Each character brings something different to the narrative and through them we really see the full scope of the war. Added to that are several philosophical, existential issues that are raised throughout the novel. One of these is: how different are androids from humans? For fans of Star Trek this will be quite familiar given all the personal conflicts that Data goes through in The Next Generation and in the movies. There are no hard and fast answers to this of course. Guy Haley raises similar issues in his Richards and Klein Investigations novels and even there you never really get a conclusive answer. But that’s the charm I suppose. There isn’t meant to be a conclusive answer to this because that’s what makes reading novels like these so much fun. Selso Xisto does a great job of exploring this concept and this is also resolved in a really neat way at the end of the novel. Quite an emotional moment as well, just as much as the end of Star Trek: Resurrection.
With all the reading I’ve been doing lately one thing that really stands out is how large the cast often is. While some people may be off by that fact, this is something that I really do enjoy. Following a single character can be really tedious, even if written well. Going the opposite route makes the entire experience more wholesome, especially in SF/F settings. If nothing else, read Particle Horizon for the variety of its characters.
Angelhaven, the place where the majority of the action in the novel takes place, is also a very unique and interesting location. If you take a look at that cover again, you kinda see why. The colonists have installed special grav tubes throughout the asteroid that serve, in the main as far as recreation goes, to provide places where people can fly about thanks to a special jetpack harness. Now, how cool is that? Its like skateboarding of the future, except much more interesting and thrilling.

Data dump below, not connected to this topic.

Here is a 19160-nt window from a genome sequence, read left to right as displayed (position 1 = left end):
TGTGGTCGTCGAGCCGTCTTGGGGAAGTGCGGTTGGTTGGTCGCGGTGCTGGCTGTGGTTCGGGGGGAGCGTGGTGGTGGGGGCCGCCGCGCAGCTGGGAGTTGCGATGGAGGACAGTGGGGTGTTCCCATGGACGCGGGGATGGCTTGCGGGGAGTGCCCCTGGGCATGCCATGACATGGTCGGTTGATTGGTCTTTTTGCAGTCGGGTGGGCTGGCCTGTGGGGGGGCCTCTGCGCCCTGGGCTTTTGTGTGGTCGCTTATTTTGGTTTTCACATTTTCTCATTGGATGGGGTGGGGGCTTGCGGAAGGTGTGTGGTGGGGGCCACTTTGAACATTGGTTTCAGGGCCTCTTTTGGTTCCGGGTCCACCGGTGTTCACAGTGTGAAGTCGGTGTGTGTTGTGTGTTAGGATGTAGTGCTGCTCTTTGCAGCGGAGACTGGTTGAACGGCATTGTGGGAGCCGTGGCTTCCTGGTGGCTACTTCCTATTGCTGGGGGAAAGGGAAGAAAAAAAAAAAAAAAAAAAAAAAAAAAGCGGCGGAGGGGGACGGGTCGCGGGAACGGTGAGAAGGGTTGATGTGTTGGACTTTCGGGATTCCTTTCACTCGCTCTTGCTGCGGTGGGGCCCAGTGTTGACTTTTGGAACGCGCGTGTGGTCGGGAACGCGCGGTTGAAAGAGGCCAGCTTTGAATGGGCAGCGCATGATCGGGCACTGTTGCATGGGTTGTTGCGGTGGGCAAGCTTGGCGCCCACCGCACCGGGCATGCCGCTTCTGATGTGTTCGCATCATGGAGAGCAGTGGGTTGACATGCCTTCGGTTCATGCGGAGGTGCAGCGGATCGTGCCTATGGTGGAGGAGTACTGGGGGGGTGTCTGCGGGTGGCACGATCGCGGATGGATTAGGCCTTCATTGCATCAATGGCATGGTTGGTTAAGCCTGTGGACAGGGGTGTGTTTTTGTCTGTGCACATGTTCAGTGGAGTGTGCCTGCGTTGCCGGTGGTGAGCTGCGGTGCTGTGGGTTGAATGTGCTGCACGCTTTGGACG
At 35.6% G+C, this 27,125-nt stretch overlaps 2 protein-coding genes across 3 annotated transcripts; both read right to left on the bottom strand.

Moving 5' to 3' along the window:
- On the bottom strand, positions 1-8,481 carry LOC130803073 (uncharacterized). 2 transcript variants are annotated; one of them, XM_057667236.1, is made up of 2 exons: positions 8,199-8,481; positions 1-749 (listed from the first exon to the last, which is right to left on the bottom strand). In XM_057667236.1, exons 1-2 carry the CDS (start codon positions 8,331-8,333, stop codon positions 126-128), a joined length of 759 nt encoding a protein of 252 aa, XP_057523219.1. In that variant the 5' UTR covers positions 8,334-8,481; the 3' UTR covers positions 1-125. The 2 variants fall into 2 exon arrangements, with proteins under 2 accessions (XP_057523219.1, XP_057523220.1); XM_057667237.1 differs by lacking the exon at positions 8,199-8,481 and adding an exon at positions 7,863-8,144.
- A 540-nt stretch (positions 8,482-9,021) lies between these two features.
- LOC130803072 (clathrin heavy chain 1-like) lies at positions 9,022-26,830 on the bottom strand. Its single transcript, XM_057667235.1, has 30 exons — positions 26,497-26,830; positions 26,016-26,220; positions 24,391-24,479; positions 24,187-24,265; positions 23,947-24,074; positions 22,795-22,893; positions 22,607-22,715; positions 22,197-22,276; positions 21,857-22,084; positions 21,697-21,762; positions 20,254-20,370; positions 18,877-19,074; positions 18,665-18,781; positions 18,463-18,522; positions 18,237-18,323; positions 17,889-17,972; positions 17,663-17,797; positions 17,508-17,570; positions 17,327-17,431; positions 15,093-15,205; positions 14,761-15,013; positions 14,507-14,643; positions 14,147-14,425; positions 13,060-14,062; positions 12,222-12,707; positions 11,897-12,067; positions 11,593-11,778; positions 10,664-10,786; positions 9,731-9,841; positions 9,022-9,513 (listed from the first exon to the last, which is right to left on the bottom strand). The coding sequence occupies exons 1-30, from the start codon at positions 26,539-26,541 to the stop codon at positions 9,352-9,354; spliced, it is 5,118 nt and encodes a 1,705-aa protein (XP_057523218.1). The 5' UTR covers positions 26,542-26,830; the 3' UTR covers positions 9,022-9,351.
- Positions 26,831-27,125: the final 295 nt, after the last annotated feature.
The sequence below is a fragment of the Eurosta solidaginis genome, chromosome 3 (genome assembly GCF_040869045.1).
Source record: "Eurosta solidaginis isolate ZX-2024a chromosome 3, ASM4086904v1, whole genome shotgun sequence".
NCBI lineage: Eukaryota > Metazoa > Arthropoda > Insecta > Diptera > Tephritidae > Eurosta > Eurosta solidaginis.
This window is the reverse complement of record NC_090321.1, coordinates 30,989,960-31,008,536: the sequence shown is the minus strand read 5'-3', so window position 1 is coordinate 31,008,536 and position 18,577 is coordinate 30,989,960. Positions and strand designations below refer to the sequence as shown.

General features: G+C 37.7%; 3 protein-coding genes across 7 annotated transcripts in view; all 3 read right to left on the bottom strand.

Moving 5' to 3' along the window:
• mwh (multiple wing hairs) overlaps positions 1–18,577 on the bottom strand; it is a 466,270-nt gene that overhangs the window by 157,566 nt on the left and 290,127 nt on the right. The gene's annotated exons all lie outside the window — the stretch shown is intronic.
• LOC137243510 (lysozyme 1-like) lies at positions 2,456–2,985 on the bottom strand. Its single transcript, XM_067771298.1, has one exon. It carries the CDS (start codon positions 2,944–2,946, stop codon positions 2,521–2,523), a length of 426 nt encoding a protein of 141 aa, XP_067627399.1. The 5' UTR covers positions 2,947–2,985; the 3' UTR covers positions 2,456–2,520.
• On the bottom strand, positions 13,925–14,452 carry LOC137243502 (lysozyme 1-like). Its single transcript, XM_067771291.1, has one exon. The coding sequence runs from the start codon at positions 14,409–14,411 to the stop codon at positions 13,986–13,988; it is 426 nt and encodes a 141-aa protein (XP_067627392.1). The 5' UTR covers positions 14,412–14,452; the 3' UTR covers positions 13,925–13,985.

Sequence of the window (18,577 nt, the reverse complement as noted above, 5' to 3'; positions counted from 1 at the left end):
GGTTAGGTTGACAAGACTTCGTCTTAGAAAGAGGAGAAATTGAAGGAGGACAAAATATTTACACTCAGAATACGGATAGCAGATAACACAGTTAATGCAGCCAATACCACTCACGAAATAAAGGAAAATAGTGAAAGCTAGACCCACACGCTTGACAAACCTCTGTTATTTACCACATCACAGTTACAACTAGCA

The pacing of the novel is mostly on the money although it does drop off a few times. They are few and far in between however and the novel doesn’t slow down much. The author has a good, consistent balance between offering edge-of-the-seat action scenes and scenes where the action isn’t physical, but conversational. There is a strong undercurrent of tension throughout Particle Horizon and that was one of the things that just kep me going. Each chapter ends on a great cliffhanger and you have to turn the pages to read what is going to happen next to the characters.
Speaking of action scenes, I really loved all of them. Selso Xisto really highlights the technological difference between the UFW and the Legion and his writing really makes these scenes worth it. Lots of variety to these as well, and frankly, variety is something you can definitely expect from him. Whether it is soldiers engaged in gunfights or hand-to-hand, or kids wearing jetpacks and carrying rifles, or androids duking it out with each other, the action in the novel has something for almost everybody.
So overall, I have to say that I really liked Selso Xisto’s debut novel. It kept me entertained and interested throughout and there was never a dull moment. It is also a novel that goes beyond just being an SF novel, since it raises all those philosophical and existential questions. Lots of food for thought.